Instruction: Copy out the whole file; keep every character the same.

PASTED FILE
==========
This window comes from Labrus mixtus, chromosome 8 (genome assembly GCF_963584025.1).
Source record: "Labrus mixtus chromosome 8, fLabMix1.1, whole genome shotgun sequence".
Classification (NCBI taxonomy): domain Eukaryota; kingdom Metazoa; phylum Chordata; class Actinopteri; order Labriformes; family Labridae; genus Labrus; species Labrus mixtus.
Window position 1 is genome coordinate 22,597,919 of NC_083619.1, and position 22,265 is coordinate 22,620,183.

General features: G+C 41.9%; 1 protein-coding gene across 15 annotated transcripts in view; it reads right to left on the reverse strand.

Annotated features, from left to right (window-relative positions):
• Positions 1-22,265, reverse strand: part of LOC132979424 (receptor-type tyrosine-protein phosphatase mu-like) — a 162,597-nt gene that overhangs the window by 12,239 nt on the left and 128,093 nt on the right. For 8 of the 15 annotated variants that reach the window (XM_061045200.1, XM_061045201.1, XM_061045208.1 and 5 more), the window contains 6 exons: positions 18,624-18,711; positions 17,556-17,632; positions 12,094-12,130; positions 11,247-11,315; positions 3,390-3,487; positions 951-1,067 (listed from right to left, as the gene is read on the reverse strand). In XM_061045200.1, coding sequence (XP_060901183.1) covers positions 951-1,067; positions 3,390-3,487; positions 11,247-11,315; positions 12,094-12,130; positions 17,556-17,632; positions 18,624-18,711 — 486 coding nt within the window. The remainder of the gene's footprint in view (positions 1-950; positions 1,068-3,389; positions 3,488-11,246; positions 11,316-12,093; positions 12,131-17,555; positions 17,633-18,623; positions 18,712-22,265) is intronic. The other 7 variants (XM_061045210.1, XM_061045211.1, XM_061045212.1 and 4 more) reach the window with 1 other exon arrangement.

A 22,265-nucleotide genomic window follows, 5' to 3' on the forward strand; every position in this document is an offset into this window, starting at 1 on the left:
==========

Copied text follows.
This window comes from Labrus mixtus, chromosome 8 (genome assembly GCF_963584025.1).
Source record: "Labrus mixtus chromosome 8, fLabMix1.1, whole genome shotgun sequence".
Classification (NCBI taxonomy): domain Eukaryota; kingdom Metazoa; phylum Chordata; class Actinopteri; order Labriformes; family Labridae; genus Labrus; species Labrus mixtus.
Window position 1 is genome coordinate 22,597,919 of NC_083619.1, and position 22,265 is coordinate 22,620,183.

General features: G+C 41.9%; 1 protein-coding gene across 15 annotated transcripts in view; it reads right to left on the reverse strand.

Annotated features, from left to right (window-relative positions):
• Positions 1-22,265, reverse strand: part of LOC132979424 (receptor-type tyrosine-protein phosphatase mu-like) — a 162,597-nt gene that overhangs the window by 12,239 nt on the left and 128,093 nt on the right. For 8 of the 15 annotated variants that reach the window (XM_061045200.1, XM_061045201.1, XM_061045208.1 and 5 more), the window contains 6 exons: positions 18,624-18,711; positions 17,556-17,632; positions 12,094-12,130; positions 11,247-11,315; positions 3,390-3,487; positions 951-1,067 (listed from right to left, as the gene is read on the reverse strand). In XM_061045200.1, coding sequence (XP_060901183.1) covers positions 951-1,067; positions 3,390-3,487; positions 11,247-11,315; positions 12,094-12,130; positions 17,556-17,632; positions 18,624-18,711 — 486 coding nt within the window. The remainder of the gene's footprint in view (positions 1-950; positions 1,068-3,389; positions 3,488-11,246; positions 11,316-12,093; positions 12,131-17,555; positions 17,633-18,623; positions 18,712-22,265) is intronic. The other 7 variants (XM_061045210.1, XM_061045211.1, XM_061045212.1 and 4 more) reach the window with 1 other exon arrangement.

A 22,265-nucleotide genomic window follows, 5' to 3' on the forward strand; every position in this document is an offset into this window, starting at 1 on the left: